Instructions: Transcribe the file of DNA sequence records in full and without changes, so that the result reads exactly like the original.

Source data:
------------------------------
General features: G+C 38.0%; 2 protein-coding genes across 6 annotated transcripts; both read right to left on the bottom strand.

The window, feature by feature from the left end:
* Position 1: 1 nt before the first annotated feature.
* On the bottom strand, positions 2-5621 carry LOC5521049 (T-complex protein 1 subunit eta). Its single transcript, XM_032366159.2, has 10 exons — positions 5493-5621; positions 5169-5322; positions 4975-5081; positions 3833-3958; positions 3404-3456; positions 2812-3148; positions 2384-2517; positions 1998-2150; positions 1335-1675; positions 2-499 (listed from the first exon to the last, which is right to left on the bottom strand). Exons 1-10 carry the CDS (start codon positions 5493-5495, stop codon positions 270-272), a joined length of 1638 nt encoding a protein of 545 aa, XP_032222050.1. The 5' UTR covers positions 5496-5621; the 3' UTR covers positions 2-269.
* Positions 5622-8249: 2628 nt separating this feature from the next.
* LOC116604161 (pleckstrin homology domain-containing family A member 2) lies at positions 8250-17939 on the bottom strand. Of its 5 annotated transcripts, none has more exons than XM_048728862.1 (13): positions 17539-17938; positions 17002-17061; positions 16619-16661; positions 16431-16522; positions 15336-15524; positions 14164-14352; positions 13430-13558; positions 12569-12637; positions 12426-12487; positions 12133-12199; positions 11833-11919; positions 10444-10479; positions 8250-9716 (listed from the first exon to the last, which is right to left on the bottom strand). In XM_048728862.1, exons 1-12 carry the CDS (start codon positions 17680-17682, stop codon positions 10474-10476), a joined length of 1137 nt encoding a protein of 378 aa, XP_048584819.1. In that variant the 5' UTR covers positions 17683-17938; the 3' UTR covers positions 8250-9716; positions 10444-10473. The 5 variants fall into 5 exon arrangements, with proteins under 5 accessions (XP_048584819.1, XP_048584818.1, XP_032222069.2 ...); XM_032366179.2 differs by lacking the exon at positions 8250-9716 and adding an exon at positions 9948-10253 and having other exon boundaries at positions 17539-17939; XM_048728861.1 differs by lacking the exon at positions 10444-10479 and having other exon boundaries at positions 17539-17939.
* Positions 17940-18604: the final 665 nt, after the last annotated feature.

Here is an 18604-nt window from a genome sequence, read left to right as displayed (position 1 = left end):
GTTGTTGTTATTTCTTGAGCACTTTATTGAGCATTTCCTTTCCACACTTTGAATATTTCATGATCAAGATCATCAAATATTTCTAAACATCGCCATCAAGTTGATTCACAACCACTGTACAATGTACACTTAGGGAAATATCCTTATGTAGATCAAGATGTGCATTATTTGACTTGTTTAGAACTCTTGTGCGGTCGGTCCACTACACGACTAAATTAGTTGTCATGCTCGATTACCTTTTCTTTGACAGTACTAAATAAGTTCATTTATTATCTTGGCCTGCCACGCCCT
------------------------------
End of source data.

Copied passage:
General features: G+C 38.0%; 2 protein-coding genes across 6 annotated transcripts; both read right to left on the bottom strand.

The window, feature by feature from the left end:
* Position 1: 1 nt before the first annotated feature.
* On the bottom strand, positions 2-5621 carry LOC5521049 (T-complex protein 1 subunit eta). Its single transcript, XM_032366159.2, has 10 exons — positions 5493-5621; positions 5169-5322; positions 4975-5081; positions 3833-3958; positions 3404-3456; positions 2812-3148; positions 2384-2517; positions 1998-2150; positions 1335-1675; positions 2-499 (listed from the first exon to the last, which is right to left on the bottom strand). Exons 1-10 carry the CDS (start codon positions 5493-5495, stop codon positions 270-272), a joined length of 1638 nt encoding a protein of 545 aa, XP_032222050.1. The 5' UTR covers positions 5496-5621; the 3' UTR covers positions 2-269.
* Positions 5622-8249: 2628 nt separating this feature from the next.
* LOC116604161 (pleckstrin homology domain-containing family A member 2) lies at positions 8250-17939 on the bottom strand. Of its 5 annotated transcripts, none has more exons than XM_048728862.1 (13): positions 17539-17938; positions 17002-17061; positions 16619-16661; positions 16431-16522; positions 15336-15524; positions 14164-14352; positions 13430-13558; positions 12569-12637; positions 12426-12487; positions 12133-12199; positions 11833-11919; positions 10444-10479; positions 8250-9716 (listed from the first exon to the last, which is right to left on the bottom strand). In XM_048728862.1, exons 1-12 carry the CDS (start codon positions 17680-17682, stop codon positions 10474-10476), a joined length of 1137 nt encoding a protein of 378 aa, XP_048584819.1. In that variant the 5' UTR covers positions 17683-17938; the 3' UTR covers positions 8250-9716; positions 10444-10473. The 5 variants fall into 5 exon arrangements, with proteins under 5 accessions (XP_048584819.1, XP_048584818.1, XP_032222069.2 ...); XM_032366179.2 differs by lacking the exon at positions 8250-9716 and adding an exon at positions 9948-10253 and having other exon boundaries at positions 17539-17939; XM_048728861.1 differs by lacking the exon at positions 10444-10479 and having other exon boundaries at positions 17539-17939.
* Positions 17940-18604: the final 665 nt, after the last annotated feature.

Here is an 18604-nt window from a genome sequence, read left to right as displayed (position 1 = left end):
GTTGTTGTTATTTCTTGAGCACTTTATTGAGCATTTCCTTTCCACACTTTGAATATTTCATGATCAAGATCATCAAATATTTCTAAACATCGCCATCAAGTTGATTCACAACCACTGTACAATGTACACTTAGGGAAATATCCTTATGTAGATCAAGATGTGCATTATTTGACTTGTTTAGAACTCTTGTGCGGTCGGTCCACTACACGACTAAATTAGTTGTCATGCTCGATTACCTTTTCTTTGACAGTACTAAATAAGTTCATTTATTATCTTGGCCTGCCACGCCCT